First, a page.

What does the man value in "To Build a Fire"?
It is clear from this excellent story about nature and the danger it contains that the man values very different things from the dog that accompanies him. As we read through the story, it is clear that the man and dog act as foils for each other, with the dog, through its survival, showing that it is better suited to survive the rigours of nature because of the way that it is dominated by instinct. The man is shown to have lost this characteristic, which makes him prone to danger and disaster. Note what we are told about him:
The trouble with him was that he was without imagination. He was quick and alert in the things of life, but only in the things, and not in the significances. Fifty degrees below zero meant eighty-odd degreees of frost. Such fact impressed him as being cold and uncomfortable, and that was all. It did not lead him to meditate upon his frailty as a creature of temeprature, and upon man's frailty in general, able only to live within certain narrow limits of heat and cold, and from there on it did not lead him to the conjectural field of immortality and man's place in the universe.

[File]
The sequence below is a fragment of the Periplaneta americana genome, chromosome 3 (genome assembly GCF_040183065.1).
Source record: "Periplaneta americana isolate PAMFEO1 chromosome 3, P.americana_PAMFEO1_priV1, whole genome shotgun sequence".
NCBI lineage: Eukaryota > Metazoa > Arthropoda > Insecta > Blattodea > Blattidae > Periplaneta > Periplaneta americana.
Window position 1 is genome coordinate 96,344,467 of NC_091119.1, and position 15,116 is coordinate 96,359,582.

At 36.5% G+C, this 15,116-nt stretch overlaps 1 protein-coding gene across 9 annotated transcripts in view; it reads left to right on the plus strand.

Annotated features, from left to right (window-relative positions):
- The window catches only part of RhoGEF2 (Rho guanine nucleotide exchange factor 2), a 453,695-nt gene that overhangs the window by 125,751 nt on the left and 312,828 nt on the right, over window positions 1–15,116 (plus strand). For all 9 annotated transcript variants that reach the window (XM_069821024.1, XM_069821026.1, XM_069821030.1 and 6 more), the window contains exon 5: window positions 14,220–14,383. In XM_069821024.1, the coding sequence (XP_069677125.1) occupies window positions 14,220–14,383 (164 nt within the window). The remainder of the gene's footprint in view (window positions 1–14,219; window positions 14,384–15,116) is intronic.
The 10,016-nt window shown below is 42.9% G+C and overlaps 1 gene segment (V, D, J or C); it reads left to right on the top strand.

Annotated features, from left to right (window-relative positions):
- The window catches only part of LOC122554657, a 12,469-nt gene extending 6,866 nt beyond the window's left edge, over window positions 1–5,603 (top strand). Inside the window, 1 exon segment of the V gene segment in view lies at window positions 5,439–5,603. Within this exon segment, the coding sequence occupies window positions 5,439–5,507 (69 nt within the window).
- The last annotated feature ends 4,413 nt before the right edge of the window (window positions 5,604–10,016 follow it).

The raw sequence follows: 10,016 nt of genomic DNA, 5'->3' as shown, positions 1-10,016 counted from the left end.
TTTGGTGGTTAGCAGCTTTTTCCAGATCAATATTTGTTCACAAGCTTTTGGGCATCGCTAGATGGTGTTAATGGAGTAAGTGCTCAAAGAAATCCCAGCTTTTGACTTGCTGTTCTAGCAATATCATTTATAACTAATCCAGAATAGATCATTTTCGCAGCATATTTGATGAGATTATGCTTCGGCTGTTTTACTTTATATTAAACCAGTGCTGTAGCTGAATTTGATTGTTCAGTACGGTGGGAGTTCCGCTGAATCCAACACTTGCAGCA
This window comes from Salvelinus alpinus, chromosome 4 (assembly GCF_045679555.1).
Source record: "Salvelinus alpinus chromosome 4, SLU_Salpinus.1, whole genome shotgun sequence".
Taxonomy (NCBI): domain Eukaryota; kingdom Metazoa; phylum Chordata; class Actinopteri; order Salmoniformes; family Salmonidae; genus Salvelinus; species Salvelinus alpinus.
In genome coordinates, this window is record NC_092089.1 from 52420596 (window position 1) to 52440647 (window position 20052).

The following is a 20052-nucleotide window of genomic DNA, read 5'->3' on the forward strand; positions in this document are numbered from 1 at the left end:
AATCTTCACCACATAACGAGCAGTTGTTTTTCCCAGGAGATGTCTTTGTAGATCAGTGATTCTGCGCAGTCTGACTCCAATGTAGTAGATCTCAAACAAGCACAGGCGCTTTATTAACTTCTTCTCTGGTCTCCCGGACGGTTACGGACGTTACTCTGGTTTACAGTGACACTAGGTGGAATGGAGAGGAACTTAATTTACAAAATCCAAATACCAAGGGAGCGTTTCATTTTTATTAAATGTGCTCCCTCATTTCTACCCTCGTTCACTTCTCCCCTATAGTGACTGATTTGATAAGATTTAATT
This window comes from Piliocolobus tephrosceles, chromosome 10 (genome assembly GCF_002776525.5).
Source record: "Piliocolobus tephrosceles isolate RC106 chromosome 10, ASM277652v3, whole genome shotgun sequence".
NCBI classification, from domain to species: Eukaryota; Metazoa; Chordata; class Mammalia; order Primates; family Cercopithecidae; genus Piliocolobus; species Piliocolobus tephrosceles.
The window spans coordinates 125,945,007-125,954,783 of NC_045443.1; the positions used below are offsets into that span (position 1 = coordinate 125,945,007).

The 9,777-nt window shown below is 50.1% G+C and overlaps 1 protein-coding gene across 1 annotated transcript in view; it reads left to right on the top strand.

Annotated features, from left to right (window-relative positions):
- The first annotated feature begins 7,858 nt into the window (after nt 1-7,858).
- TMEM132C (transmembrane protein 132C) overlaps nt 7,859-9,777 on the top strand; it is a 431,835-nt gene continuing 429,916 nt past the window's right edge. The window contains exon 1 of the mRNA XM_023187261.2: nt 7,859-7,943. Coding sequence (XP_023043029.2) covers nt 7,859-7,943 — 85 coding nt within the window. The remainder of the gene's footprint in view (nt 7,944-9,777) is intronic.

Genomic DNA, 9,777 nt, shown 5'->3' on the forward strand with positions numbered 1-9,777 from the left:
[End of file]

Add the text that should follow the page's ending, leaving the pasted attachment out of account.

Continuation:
Clearly, then, the man is said to lack imagination and discernment, which could obviously lead him to taking unnecessary risks and ignoring or not recognising danger. We see this of course in the way the dog reluctantly follows the man, even though its instinct is telling it to find fire or to bury itself in the snow. Even though the dog "did not know anything about thermometers," it is clear that because of its "instinct" it recognises the danger of the environment while the man refuses to recognise the danger implicit in the extreme cold.